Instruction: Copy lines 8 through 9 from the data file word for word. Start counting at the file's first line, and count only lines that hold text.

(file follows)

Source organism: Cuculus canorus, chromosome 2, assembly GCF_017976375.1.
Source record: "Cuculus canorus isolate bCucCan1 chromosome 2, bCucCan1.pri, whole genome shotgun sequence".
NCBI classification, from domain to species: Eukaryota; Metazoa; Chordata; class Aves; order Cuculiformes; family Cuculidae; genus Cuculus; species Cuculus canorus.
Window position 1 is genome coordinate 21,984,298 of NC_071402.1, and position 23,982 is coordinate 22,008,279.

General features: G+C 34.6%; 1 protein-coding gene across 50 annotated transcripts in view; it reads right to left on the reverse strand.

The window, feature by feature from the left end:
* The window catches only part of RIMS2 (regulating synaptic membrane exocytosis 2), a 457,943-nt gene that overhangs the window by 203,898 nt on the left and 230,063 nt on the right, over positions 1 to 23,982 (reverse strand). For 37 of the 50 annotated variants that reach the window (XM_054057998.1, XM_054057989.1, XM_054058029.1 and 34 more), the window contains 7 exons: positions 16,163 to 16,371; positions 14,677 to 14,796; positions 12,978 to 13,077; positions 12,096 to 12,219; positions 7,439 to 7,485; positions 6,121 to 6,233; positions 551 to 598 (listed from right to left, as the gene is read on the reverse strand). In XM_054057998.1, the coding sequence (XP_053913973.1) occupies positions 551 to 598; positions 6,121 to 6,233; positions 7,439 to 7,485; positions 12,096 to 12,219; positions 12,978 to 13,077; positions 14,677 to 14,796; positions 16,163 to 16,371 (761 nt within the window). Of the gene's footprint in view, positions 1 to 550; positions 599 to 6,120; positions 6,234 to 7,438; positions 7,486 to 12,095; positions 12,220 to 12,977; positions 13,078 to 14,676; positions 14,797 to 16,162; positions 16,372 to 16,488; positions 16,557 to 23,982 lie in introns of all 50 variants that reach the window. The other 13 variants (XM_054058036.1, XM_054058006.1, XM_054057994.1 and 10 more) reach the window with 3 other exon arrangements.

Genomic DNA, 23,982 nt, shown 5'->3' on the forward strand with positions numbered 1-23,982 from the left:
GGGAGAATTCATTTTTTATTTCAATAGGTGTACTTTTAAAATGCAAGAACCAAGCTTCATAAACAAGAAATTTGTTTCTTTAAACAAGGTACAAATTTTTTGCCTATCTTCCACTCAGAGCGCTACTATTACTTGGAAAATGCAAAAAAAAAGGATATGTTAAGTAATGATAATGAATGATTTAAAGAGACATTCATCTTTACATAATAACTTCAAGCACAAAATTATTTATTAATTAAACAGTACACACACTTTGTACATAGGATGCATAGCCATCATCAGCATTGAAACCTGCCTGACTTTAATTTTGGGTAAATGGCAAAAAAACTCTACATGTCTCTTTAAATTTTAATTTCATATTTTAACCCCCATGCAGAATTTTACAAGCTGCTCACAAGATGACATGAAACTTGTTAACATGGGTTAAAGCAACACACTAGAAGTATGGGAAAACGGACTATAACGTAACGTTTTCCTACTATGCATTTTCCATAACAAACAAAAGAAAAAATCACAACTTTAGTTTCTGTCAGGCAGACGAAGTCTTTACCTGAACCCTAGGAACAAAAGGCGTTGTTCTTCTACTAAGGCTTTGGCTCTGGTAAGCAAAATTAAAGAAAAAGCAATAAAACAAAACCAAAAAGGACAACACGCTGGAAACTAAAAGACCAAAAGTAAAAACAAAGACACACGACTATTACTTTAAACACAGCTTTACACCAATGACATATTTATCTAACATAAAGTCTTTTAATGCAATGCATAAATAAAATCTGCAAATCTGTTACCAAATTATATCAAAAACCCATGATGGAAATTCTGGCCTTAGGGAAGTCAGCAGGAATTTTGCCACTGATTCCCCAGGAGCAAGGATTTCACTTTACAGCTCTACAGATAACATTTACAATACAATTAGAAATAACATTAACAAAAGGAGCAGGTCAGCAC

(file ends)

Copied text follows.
Genomic DNA, 23,982 nt, shown 5'->3' on the forward strand with positions numbered 1-23,982 from the left:
GGGAGAATTCATTTTTTATTTCAATAGGTGTACTTTTAAAATGCAAGAACCAAGCTTCATAAACAAGAAATTTGTTTCTTTAAACAAGGTACAAATTTTTTGCCTATCTTCCACTCAGAGCGCTACTATTACTTGGAAAATGCAAAAAAAAAGGATATGTTAAGTAATGATAATGAATGATTTAAAGAGACATTCATCTTTACATAATAACTTCAAGCACAAAATTATTTATTAATTAAACAGTACACACACTTTGTACATAGGATGCATAGCCATCATCAGCATTGAAACCTGCCTGACTTTAATTTTGGGTAAATGGCAAAAAAACTCTACATGTCTCTTTAAATTTTAATTTCATATTTTAACCCCCATGCAGAATTTTACAAGCTGCTCACAAGATGACATGAAACTTGTTAACATGGGTTAAAGCAACACACTAGAAGTATGGGAAAACGGACTATAACGTAACGTTTTCCTACTATGCATTTTCCATAACAAACAAAAGAAAAAATCACAACTTTAGTTTCTGTCAGGCAGACGAAGTCTTTACCTGAACCCTAGGAACAAAAGGCGTTGTTCTTCTACTAAGGCTTTGGCTCTGGTAAGCAAAATTAAAGAAAAAGCAATAAAACAAAACCAAAAAGGACAACACGCTGGAAACTAAAAGACCAAAAGTAAAAACAAAGACACACGACTATTACTTTAAACACAGCTTTACACCAATGACATATTTATCTAACATAAAGTCTTTTAATGCAATGCATAAATAAAATCTGCAAATCTGTTACCAAATTATATCAAAAACCCATGATGGAAATTCTGGCCTTAGGGAAGTCAGCAGGAATTTTGCCACTGATTCCCCAGGAGCAAGGATTTCACTTTACAGCTCTACAGATAACATTTACAATACAATTAGAAATAACATTAACAAAAGGAGCAGGTCAGCAC